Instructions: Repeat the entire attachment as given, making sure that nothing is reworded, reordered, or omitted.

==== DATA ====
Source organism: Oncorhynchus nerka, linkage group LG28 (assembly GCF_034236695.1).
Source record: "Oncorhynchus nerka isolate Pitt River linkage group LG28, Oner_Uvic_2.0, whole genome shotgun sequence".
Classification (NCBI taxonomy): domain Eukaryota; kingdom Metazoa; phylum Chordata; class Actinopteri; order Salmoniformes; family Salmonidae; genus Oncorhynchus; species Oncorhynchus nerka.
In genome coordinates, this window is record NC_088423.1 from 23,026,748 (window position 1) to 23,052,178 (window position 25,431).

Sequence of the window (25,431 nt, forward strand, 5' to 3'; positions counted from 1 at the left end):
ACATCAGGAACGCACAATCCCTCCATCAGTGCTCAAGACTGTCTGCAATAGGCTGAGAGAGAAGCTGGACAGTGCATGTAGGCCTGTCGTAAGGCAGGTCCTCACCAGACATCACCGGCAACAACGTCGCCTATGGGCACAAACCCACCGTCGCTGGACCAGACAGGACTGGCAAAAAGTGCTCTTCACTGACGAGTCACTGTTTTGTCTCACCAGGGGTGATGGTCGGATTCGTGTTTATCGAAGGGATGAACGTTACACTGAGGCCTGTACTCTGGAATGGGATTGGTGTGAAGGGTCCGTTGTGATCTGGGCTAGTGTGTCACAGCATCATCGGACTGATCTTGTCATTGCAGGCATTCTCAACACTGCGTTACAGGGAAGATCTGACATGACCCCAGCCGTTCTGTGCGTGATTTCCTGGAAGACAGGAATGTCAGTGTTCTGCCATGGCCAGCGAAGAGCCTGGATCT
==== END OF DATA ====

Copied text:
Source organism: Oncorhynchus nerka, linkage group LG28 (assembly GCF_034236695.1).
Source record: "Oncorhynchus nerka isolate Pitt River linkage group LG28, Oner_Uvic_2.0, whole genome shotgun sequence".
Classification (NCBI taxonomy): domain Eukaryota; kingdom Metazoa; phylum Chordata; class Actinopteri; order Salmoniformes; family Salmonidae; genus Oncorhynchus; species Oncorhynchus nerka.
In genome coordinates, this window is record NC_088423.1 from 23,026,748 (window position 1) to 23,052,178 (window position 25,431).

Sequence of the window (25,431 nt, forward strand, 5' to 3'; positions counted from 1 at the left end):
ACATCAGGAACGCACAATCCCTCCATCAGTGCTCAAGACTGTCTGCAATAGGCTGAGAGAGAAGCTGGACAGTGCATGTAGGCCTGTCGTAAGGCAGGTCCTCACCAGACATCACCGGCAACAACGTCGCCTATGGGCACAAACCCACCGTCGCTGGACCAGACAGGACTGGCAAAAAGTGCTCTTCACTGACGAGTCACTGTTTTGTCTCACCAGGGGTGATGGTCGGATTCGTGTTTATCGAAGGGATGAACGTTACACTGAGGCCTGTACTCTGGAATGGGATTGGTGTGAAGGGTCCGTTGTGATCTGGGCTAGTGTGTCACAGCATCATCGGACTGATCTTGTCATTGCAGGCATTCTCAACACTGCGTTACAGGGAAGATCTGACATGACCCCAGCCGTTCTGTGCGTGATTTCCTGGAAGACAGGAATGTCAGTGTTCTGCCATGGCCAGCGAAGAGCCTGGATCT